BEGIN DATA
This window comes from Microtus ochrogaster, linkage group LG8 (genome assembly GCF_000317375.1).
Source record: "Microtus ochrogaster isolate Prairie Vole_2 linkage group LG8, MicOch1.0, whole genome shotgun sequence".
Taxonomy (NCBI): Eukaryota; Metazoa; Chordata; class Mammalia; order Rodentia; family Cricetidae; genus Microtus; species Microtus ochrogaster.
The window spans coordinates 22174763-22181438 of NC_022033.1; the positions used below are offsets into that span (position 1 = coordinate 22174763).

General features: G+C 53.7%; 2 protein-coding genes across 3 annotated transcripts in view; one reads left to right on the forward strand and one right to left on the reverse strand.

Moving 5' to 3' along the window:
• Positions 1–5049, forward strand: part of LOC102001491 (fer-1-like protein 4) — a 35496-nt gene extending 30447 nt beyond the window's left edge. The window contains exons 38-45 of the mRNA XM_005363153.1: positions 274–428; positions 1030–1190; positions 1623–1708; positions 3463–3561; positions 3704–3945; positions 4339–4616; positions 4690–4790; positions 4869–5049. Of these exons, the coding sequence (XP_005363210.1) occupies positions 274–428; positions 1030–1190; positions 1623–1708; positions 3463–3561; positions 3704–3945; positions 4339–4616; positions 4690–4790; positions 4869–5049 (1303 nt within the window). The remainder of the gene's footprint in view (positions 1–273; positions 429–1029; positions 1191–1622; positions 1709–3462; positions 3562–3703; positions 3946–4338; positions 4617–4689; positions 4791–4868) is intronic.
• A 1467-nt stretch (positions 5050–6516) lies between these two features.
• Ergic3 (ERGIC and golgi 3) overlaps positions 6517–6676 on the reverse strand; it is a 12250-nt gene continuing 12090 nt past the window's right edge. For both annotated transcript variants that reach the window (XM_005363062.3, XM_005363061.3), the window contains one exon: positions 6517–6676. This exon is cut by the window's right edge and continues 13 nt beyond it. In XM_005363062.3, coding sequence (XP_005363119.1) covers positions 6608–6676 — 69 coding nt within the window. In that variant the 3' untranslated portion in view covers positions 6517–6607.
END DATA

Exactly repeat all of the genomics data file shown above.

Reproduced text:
This window comes from Microtus ochrogaster, linkage group LG8 (genome assembly GCF_000317375.1).
Source record: "Microtus ochrogaster isolate Prairie Vole_2 linkage group LG8, MicOch1.0, whole genome shotgun sequence".
Taxonomy (NCBI): Eukaryota; Metazoa; Chordata; class Mammalia; order Rodentia; family Cricetidae; genus Microtus; species Microtus ochrogaster.
The window spans coordinates 22174763-22181438 of NC_022033.1; the positions used below are offsets into that span (position 1 = coordinate 22174763).

General features: G+C 53.7%; 2 protein-coding genes across 3 annotated transcripts in view; one reads left to right on the forward strand and one right to left on the reverse strand.

Moving 5' to 3' along the window:
• Positions 1–5049, forward strand: part of LOC102001491 (fer-1-like protein 4) — a 35496-nt gene extending 30447 nt beyond the window's left edge. The window contains exons 38-45 of the mRNA XM_005363153.1: positions 274–428; positions 1030–1190; positions 1623–1708; positions 3463–3561; positions 3704–3945; positions 4339–4616; positions 4690–4790; positions 4869–5049. Of these exons, the coding sequence (XP_005363210.1) occupies positions 274–428; positions 1030–1190; positions 1623–1708; positions 3463–3561; positions 3704–3945; positions 4339–4616; positions 4690–4790; positions 4869–5049 (1303 nt within the window). The remainder of the gene's footprint in view (positions 1–273; positions 429–1029; positions 1191–1622; positions 1709–3462; positions 3562–3703; positions 3946–4338; positions 4617–4689; positions 4791–4868) is intronic.
• A 1467-nt stretch (positions 5050–6516) lies between these two features.
• Ergic3 (ERGIC and golgi 3) overlaps positions 6517–6676 on the reverse strand; it is a 12250-nt gene continuing 12090 nt past the window's right edge. For both annotated transcript variants that reach the window (XM_005363062.3, XM_005363061.3), the window contains one exon: positions 6517–6676. This exon is cut by the window's right edge and continues 13 nt beyond it. In XM_005363062.3, coding sequence (XP_005363119.1) covers positions 6608–6676 — 69 coding nt within the window. In that variant the 3' untranslated portion in view covers positions 6517–6607.